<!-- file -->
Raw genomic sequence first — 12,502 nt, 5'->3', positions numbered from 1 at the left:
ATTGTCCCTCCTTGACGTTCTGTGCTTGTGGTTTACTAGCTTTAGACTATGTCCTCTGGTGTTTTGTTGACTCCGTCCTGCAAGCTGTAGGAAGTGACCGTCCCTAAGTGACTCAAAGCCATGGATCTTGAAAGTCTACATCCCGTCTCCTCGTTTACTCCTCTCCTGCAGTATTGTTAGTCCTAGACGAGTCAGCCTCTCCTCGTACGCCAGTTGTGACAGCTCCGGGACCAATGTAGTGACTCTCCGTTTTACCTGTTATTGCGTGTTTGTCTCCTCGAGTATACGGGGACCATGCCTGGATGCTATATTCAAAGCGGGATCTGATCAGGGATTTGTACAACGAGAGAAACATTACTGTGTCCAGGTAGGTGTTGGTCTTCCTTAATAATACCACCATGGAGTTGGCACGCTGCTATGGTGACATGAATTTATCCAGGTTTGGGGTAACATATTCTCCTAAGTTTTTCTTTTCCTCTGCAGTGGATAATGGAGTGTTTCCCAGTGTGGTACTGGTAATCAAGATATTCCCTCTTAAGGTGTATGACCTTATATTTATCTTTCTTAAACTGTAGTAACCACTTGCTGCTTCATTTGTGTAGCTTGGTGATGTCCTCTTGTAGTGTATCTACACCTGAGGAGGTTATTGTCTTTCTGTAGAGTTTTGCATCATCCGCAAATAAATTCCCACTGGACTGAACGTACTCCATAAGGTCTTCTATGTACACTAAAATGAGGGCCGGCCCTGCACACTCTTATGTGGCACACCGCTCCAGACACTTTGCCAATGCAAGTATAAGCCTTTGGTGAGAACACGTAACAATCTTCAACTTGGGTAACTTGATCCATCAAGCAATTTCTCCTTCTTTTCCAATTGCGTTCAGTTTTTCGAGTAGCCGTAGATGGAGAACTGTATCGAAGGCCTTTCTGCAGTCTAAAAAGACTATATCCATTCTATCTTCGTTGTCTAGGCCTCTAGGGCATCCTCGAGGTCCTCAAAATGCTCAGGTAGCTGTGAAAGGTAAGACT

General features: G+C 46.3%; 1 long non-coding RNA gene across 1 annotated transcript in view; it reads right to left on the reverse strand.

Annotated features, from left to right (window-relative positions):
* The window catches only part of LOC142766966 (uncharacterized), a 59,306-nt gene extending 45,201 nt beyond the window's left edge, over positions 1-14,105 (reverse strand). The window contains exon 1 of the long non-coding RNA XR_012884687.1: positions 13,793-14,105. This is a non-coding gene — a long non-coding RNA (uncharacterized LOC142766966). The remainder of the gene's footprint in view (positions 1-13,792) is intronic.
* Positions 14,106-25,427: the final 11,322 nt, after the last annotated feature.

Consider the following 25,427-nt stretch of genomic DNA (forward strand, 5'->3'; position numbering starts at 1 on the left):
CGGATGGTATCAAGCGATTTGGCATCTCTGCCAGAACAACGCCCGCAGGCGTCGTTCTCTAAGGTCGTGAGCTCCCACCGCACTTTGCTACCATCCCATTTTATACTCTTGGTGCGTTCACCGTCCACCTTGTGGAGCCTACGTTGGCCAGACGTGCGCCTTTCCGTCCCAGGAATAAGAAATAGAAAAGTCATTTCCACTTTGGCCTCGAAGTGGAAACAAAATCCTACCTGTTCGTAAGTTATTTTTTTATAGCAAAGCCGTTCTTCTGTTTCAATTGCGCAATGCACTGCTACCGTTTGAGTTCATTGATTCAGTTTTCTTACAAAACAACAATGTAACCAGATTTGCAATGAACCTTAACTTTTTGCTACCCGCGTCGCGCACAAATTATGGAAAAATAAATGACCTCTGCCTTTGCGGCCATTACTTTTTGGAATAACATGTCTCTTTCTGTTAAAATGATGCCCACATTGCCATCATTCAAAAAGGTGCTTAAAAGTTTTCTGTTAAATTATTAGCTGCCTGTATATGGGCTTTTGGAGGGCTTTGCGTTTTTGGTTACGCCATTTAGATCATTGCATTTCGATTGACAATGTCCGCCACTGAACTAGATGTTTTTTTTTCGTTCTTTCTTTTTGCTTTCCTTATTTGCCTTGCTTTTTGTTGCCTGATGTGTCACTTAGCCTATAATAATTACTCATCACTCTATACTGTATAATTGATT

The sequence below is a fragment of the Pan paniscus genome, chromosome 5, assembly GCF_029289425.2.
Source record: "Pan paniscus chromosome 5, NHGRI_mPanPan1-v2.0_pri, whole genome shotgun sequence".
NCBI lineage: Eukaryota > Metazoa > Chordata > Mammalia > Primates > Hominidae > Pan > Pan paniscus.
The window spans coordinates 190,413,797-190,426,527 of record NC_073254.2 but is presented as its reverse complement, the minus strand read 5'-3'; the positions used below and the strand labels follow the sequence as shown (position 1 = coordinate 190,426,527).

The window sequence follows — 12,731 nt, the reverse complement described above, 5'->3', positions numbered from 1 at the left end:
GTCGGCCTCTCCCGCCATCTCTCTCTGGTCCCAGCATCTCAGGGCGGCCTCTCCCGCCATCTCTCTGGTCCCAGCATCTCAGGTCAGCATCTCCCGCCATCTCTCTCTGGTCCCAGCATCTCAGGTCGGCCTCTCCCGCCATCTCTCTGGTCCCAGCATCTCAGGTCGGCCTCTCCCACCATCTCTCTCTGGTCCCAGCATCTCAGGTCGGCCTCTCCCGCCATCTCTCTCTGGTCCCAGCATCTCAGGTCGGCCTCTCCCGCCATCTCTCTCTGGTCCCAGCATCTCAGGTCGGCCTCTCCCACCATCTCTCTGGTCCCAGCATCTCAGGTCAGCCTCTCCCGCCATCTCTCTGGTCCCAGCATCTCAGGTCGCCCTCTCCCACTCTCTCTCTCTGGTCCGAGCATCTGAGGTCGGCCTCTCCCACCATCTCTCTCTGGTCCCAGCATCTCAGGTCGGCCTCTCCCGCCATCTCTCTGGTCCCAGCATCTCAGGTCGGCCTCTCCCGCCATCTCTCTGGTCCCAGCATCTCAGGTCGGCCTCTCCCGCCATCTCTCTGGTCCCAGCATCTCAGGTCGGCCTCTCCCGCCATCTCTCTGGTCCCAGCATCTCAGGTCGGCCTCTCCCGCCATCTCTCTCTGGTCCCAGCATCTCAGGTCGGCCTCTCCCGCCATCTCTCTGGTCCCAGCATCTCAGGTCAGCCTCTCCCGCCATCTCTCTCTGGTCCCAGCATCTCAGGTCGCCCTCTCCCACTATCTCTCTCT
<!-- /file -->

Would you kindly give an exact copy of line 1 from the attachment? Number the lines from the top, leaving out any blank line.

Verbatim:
Raw genomic sequence first — 12,502 nt, 5'->3', positions numbered from 1 at the left: